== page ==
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" Sirens' harmony, That sit upon the nine infolded spheres, And sing to those that hold the vital shears, And turn the adamantine spindle round, On which the fate of Gods and men is wound. Such sweet compulsion doth in music lie, To lull the daughters of... "
The Indicator - Page 189
edited by - 1820
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The Plays of William Shakespeare: With the Corrections and ..., Volume 4

William Shakespeare - 1806
...the daughters of necessity, " And keep unsteady nature in her law, " And the low world in measur'd motion draw " After the heavenly tune, which none...can hear " Of human mould, with gross unpurged ear." Maloue~ Thus, in Comus: " Can any mortal mixture of earth's mould " Breathe such divine enchanting...
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Cowper's Milton [the poetical works, with life, notes and tr. by W. Cowper ...

John Milton - 1810
...lull the daughters of Necessity, And keep unsteady Nature to her law, And the low world in measur'd motion draw After the heavenly tune, which none can hear Of human mould, with gross unpurged ear; And yet such musick worthiest were to blaze The peerless highth of her immortal praise, Whose lustre...
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Cowley, Denham, Milton

Alexander Chalmers - English poetry - 1810
...lull the daughters of Necessity, And keep unsteady Nature to her law, 70 And the low world in measnr'd motion draw After the heavenly tune, which none can hear, Of human mould, with gross unpurged ear; And yet such music worthiest were to blaze The peerless height of her immortal praise, Whose lustre...
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Paradise regained. An account of Cowper's writings, relating to Milton. A ...

William Hayley - Poets, English - 1810
...lull the daughters of Necessity, And keep unsteady Nature to her law, And the low world in measur'd motion draw After the heavenly tune, which none can hear Of human mould, with gross unpurged ear; And yet such musick worthiest were to blaze The peerless highth of her immortal praise, Whose lustre...
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The Mirror of Taste, and Dramatic Censor, Volume 2

1810
...Necessity, And keep unsteady nature to her law, And the low world in measur'd motion draw After the heav'nly tune, which none can hear Of human mould with gross unpurged ear." Arcades, ver. 61, st seiI. Milton has here given us Plato's system of the harmony of the spheres. In...
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The Poetical Works of John Milton: With the Life of the Author, Volume 2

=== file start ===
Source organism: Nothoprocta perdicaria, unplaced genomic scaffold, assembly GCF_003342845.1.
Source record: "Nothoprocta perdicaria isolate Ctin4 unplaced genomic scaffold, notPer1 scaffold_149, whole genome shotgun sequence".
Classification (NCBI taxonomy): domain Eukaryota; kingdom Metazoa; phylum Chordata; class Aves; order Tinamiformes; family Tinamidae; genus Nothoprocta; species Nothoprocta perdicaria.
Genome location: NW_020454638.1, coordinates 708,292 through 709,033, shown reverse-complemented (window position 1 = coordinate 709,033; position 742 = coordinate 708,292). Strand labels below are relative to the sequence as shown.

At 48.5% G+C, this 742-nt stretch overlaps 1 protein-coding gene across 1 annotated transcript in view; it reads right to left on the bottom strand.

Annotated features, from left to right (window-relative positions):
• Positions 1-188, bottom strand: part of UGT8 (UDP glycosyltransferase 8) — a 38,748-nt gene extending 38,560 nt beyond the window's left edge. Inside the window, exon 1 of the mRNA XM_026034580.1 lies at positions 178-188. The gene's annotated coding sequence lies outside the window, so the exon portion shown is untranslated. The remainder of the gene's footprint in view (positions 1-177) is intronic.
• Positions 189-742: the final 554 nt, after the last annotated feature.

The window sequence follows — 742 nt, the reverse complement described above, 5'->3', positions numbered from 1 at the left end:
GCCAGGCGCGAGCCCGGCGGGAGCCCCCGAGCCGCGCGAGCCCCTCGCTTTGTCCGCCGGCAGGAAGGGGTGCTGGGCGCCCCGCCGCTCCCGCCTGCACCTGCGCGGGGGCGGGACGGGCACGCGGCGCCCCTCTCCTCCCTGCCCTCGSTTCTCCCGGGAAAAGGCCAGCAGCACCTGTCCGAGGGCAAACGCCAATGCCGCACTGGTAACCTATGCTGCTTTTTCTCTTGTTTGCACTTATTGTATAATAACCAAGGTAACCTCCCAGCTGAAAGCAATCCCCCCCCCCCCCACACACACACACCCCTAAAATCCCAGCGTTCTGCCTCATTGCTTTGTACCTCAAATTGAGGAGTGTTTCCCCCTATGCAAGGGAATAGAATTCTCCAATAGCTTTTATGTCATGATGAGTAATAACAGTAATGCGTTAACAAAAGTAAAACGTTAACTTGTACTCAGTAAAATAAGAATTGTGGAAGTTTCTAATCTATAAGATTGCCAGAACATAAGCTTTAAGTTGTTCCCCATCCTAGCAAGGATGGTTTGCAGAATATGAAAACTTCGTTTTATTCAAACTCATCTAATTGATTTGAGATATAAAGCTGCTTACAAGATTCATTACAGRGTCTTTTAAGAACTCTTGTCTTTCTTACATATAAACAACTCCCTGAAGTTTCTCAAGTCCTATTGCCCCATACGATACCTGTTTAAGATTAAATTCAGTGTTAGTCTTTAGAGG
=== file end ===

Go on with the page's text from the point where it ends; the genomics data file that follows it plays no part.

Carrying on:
John Milton - 1813 - 565 pages
...And keep unsteady Nature to her law, 70 And the low world in mcasur'd motion draw After the heav'nly tune, which none can hear Of human mould, with gross unpurged ear; And yet such music worthiest were to blaze The peerless height of her immortal praise, 75 Whose lustre...
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The Works of the British Poets: With Lives of the Authors, Volume 7

Ezekiel Sanford - English poetry - 1819
...lull the daughters of Necessity, And keep unsteady Nature to her law, And the low world in measur'd motion draw After the heavenly tune, which none can hear Of human mould, with gross unpurged ear ; And yet such music worthiest were to blaze The pecrless height of her immortal praise, Whose lustre...
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The Plays and Poems of William Shakspeare, Volume 5

William Shakespeare - 1821
...the daughters of necessity, " And keep unsteady nature in her law, " And the low world in measur'd motion draw " After the heavenly tune which none can hear " Of human mould, with gross unpurged ear." MALONE. Thus, in Comus : " Can any moital mixture of earth's mold " Breathe such divine enchanting...
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Paradise Regained: Samson Agonistes, Comus and Arcades

John Milton - 1823 - 377 pages
...With puissant words, and murmurs made to bless. But else in deep of night, when drowsiness Hath lock'd up mortal sense, then listen I To the celestial Syrens'...none can hear Of human mould, with gross unpurged ear ; And yet such music worthiest were to blaze The peerless highth of her immortal praise, Whose lustre...
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The British anthology; or, Poetical library, Volumes 1-2

British anthology - 1824
...I To the celestial Sirens' harmony, That sit upon the nine infolded spheres, And sing to those ihat hold the vital shears, And turn the adamantine spindle...none can hear Of human mould, with gross unpurged ear ; And yet such music worthiest were to blaze The peerless height of her immortal praise, Whose lustre...
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